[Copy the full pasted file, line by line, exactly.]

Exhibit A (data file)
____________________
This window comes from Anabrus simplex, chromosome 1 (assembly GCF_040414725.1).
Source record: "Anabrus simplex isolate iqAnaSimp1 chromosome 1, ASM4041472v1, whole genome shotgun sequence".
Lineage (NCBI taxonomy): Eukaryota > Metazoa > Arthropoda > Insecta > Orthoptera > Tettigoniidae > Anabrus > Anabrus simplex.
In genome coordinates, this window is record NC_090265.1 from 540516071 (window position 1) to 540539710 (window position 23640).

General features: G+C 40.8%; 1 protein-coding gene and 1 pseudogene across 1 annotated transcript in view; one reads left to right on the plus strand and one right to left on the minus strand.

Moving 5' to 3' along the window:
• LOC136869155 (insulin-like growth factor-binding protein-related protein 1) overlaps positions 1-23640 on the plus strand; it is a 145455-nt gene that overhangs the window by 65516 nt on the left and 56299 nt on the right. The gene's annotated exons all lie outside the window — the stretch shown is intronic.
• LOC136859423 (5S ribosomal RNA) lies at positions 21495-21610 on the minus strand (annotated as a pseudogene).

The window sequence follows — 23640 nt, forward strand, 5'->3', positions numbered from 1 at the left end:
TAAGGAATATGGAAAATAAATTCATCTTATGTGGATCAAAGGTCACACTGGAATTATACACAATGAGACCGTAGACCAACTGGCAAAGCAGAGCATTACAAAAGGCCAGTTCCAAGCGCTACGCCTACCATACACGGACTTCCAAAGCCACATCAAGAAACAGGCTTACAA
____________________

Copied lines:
This window comes from Anabrus simplex, chromosome 1 (assembly GCF_040414725.1).
Source record: "Anabrus simplex isolate iqAnaSimp1 chromosome 1, ASM4041472v1, whole genome shotgun sequence".
Lineage (NCBI taxonomy): Eukaryota > Metazoa > Arthropoda > Insecta > Orthoptera > Tettigoniidae > Anabrus > Anabrus simplex.
In genome coordinates, this window is record NC_090265.1 from 540516071 (window position 1) to 540539710 (window position 23640).

General features: G+C 40.8%; 1 protein-coding gene and 1 pseudogene across 1 annotated transcript in view; one reads left to right on the plus strand and one right to left on the minus strand.

Moving 5' to 3' along the window:
• LOC136869155 (insulin-like growth factor-binding protein-related protein 1) overlaps positions 1-23640 on the plus strand; it is a 145455-nt gene that overhangs the window by 65516 nt on the left and 56299 nt on the right. The gene's annotated exons all lie outside the window — the stretch shown is intronic.
• LOC136859423 (5S ribosomal RNA) lies at positions 21495-21610 on the minus strand (annotated as a pseudogene).

The window sequence follows — 23640 nt, forward strand, 5'->3', positions numbered from 1 at the left end:
TAAGGAATATGGAAAATAAATTCATCTTATGTGGATCAAAGGTCACACTGGAATTATACACAATGAGACCGTAGACCAACTGGCAAAGCAGAGCATTACAAAAGGCCAGTTCCAAGCGCTACGCCTACCATACACGGACTTCCAAAGCCACATCAAGAAACAGGCTTACAA